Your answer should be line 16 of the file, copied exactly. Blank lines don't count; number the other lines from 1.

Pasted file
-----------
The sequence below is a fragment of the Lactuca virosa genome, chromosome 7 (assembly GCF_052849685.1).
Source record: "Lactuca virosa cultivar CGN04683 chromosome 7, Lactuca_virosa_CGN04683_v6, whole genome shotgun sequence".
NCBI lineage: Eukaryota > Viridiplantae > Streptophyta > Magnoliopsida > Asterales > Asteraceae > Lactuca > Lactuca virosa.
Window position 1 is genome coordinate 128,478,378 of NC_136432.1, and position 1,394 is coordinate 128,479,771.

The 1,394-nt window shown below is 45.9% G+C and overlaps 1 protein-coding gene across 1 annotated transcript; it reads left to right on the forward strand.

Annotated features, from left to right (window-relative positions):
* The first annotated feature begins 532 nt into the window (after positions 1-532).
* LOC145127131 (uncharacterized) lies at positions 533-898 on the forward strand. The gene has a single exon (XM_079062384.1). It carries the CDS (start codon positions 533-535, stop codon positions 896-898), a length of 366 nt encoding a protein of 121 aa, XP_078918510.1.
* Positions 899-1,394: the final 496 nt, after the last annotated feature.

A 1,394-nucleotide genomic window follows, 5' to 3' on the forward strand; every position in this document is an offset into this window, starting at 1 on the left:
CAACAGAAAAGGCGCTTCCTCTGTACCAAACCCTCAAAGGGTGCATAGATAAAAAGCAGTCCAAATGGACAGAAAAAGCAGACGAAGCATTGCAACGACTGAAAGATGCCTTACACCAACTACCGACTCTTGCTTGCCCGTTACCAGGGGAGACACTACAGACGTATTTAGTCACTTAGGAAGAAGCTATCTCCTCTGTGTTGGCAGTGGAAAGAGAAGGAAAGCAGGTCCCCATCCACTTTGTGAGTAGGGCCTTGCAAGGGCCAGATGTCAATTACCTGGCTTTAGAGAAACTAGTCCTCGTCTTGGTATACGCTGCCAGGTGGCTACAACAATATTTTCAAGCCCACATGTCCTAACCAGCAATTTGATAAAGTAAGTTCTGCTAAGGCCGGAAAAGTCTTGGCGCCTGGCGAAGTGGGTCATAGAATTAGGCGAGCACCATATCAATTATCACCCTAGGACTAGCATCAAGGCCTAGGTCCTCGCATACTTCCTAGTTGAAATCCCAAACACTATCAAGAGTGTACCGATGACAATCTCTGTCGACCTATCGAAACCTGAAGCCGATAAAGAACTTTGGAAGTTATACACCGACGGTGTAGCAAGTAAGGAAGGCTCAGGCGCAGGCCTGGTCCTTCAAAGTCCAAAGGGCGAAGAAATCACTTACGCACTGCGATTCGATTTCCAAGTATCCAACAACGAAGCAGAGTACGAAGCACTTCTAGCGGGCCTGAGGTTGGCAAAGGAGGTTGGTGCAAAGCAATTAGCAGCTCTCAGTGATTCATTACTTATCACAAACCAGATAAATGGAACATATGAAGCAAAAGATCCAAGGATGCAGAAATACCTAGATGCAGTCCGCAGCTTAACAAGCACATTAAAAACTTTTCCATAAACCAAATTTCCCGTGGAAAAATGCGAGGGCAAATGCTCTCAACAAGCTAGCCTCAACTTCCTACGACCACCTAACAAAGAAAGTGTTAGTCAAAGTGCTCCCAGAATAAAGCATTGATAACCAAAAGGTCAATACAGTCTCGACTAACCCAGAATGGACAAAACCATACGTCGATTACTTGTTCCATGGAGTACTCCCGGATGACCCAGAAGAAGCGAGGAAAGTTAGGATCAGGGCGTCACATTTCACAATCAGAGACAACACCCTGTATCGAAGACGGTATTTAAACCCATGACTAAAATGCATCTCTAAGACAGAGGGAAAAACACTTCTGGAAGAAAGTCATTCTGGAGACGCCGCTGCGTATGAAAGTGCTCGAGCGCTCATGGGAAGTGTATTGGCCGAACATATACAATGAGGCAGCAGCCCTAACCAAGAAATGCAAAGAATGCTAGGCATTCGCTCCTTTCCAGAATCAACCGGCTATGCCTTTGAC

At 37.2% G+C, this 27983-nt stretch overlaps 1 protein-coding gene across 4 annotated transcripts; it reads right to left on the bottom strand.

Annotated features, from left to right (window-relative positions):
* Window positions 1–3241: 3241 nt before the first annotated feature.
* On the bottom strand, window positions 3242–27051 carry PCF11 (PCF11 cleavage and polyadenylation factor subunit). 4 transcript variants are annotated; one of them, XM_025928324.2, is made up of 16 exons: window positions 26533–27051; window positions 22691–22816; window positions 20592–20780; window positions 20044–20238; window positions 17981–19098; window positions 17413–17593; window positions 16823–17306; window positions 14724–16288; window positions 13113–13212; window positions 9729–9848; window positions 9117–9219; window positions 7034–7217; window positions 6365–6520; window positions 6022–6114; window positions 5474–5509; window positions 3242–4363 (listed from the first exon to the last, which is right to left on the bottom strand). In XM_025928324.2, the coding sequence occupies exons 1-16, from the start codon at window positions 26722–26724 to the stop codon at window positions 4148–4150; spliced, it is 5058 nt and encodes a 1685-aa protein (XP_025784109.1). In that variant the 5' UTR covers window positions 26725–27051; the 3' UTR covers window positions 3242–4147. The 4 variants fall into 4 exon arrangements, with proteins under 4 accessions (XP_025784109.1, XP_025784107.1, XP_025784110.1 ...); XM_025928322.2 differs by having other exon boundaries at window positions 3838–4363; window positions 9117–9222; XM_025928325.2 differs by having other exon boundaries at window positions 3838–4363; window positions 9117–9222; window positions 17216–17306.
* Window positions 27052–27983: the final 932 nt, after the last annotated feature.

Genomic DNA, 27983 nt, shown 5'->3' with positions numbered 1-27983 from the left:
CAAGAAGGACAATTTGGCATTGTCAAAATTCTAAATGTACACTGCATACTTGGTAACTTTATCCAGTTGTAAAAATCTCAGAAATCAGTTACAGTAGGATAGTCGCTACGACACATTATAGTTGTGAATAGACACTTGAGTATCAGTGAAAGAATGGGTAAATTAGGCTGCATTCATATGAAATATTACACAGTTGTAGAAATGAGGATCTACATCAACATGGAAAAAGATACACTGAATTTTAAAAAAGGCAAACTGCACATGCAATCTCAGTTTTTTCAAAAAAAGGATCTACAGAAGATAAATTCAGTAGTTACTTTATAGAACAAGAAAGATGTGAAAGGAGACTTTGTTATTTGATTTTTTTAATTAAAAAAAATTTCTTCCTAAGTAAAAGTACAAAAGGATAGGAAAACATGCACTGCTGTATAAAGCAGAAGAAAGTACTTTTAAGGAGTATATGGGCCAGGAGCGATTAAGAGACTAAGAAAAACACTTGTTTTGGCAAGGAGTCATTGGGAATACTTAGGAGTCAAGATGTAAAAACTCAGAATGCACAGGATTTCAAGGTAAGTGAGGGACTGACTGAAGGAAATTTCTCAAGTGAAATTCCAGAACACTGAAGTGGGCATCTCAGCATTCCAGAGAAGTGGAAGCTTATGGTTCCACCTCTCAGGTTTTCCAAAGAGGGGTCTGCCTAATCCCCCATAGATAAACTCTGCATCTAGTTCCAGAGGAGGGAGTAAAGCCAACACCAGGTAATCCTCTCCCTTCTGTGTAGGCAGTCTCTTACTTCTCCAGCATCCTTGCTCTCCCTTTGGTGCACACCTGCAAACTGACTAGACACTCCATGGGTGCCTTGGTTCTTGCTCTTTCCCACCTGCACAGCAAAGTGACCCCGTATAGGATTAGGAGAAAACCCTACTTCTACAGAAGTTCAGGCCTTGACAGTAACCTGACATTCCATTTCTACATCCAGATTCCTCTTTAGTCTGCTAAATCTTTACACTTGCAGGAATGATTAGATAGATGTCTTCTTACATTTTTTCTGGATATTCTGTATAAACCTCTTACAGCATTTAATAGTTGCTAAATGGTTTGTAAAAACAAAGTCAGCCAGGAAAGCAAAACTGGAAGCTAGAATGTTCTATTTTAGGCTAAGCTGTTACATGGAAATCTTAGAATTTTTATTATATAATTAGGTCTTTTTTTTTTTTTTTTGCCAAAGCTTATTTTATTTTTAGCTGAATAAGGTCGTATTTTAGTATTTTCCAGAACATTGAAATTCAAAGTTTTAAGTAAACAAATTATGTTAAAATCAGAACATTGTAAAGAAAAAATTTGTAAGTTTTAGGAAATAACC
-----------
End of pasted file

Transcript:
* Window positions 27052–27983: the final 932 nt, after the last annotated feature.